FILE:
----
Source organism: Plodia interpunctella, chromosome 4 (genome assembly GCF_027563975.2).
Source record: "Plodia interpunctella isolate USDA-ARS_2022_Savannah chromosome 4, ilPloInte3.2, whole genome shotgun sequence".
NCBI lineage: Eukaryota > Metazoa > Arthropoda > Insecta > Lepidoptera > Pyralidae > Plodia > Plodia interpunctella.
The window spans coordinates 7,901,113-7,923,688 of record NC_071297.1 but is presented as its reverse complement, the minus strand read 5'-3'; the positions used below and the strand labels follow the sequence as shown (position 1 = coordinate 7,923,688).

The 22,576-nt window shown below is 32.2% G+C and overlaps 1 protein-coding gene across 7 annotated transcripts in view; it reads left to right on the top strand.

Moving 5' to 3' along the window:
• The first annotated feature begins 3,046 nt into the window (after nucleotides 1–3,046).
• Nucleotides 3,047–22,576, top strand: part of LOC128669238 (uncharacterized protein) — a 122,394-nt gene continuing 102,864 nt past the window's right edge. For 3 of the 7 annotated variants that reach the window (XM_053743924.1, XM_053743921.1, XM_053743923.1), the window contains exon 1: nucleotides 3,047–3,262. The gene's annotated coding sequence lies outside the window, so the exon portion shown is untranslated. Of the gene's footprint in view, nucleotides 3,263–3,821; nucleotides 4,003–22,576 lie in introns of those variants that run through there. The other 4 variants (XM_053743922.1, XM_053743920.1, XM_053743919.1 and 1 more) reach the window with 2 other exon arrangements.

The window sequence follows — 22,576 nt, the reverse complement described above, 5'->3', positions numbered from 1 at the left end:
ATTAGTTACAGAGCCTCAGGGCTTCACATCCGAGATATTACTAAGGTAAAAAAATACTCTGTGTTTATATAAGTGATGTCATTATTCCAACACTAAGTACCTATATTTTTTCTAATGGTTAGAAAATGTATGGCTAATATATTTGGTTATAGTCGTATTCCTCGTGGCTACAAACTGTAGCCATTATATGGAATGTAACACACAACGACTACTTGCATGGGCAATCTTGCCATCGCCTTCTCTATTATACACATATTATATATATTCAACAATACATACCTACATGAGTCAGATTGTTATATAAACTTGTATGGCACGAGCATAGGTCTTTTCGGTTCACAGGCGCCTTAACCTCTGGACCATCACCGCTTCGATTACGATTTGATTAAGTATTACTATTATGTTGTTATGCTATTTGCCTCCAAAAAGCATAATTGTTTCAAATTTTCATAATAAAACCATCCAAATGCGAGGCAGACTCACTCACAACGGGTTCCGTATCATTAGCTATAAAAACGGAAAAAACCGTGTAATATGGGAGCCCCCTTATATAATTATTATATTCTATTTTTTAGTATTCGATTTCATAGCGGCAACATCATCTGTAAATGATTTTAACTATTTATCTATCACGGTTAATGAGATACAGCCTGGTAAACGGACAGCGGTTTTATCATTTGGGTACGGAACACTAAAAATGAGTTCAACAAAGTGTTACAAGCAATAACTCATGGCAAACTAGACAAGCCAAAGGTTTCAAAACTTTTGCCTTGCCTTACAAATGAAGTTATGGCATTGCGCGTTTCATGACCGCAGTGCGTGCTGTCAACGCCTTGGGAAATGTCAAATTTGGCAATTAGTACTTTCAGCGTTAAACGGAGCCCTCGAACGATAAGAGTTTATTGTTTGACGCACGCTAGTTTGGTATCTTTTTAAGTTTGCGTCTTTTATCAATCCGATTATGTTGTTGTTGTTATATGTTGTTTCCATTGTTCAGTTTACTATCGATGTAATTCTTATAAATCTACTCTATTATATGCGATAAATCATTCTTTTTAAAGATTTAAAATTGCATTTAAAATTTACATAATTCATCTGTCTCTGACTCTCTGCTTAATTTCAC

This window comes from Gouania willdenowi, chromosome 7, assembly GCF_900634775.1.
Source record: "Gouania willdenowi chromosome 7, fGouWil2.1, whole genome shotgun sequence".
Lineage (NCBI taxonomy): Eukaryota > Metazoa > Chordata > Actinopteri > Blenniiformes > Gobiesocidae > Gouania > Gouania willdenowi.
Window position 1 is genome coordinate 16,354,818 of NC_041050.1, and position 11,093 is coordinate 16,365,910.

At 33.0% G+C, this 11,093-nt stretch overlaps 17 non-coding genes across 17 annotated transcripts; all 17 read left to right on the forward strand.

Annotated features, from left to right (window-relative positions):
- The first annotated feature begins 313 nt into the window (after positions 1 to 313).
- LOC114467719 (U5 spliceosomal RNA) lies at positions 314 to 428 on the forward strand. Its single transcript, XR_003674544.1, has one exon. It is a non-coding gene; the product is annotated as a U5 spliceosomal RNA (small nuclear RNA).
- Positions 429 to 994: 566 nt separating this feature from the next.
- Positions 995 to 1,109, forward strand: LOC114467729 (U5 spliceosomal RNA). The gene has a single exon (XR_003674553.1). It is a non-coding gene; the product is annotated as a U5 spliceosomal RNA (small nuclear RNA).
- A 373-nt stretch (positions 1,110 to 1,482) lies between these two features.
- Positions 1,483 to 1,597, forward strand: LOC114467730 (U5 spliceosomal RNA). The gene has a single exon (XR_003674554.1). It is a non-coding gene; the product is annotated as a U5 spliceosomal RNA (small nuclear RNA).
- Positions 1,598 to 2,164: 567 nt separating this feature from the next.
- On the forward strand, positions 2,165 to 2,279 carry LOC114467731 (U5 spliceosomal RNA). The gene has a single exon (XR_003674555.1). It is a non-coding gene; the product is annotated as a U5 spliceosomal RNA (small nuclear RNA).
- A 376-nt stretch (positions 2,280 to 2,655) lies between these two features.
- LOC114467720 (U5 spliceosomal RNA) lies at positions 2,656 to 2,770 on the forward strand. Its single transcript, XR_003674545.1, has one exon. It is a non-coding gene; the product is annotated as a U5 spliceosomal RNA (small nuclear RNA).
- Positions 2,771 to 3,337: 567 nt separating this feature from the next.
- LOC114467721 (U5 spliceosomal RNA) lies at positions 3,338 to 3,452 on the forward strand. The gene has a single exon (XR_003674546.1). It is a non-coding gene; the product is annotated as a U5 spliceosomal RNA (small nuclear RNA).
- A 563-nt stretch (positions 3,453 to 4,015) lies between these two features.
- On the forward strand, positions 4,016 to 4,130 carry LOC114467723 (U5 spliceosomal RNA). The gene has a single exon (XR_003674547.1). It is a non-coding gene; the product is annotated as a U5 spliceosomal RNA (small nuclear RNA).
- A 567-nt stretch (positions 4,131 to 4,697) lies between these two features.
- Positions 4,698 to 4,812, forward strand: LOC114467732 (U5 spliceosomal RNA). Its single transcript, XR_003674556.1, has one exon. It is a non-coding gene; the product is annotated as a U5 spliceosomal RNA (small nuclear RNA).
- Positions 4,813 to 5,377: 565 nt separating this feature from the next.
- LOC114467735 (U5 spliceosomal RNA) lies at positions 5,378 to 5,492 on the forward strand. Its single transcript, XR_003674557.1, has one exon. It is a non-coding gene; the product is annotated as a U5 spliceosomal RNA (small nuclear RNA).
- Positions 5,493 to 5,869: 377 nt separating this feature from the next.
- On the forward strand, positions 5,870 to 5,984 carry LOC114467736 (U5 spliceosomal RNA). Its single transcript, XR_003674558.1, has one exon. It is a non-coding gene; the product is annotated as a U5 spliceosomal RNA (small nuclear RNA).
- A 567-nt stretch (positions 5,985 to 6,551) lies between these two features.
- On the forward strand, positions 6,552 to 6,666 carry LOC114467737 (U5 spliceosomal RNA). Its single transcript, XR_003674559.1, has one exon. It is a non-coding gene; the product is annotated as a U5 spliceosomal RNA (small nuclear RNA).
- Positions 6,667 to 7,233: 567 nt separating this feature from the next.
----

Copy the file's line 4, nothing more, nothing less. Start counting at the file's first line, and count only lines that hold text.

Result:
The window spans coordinates 7,901,113-7,923,688 of record NC_071297.1 but is presented as its reverse complement, the minus strand read 5'-3'; the positions used below and the strand labels follow the sequence as shown (position 1 = coordinate 7,923,688).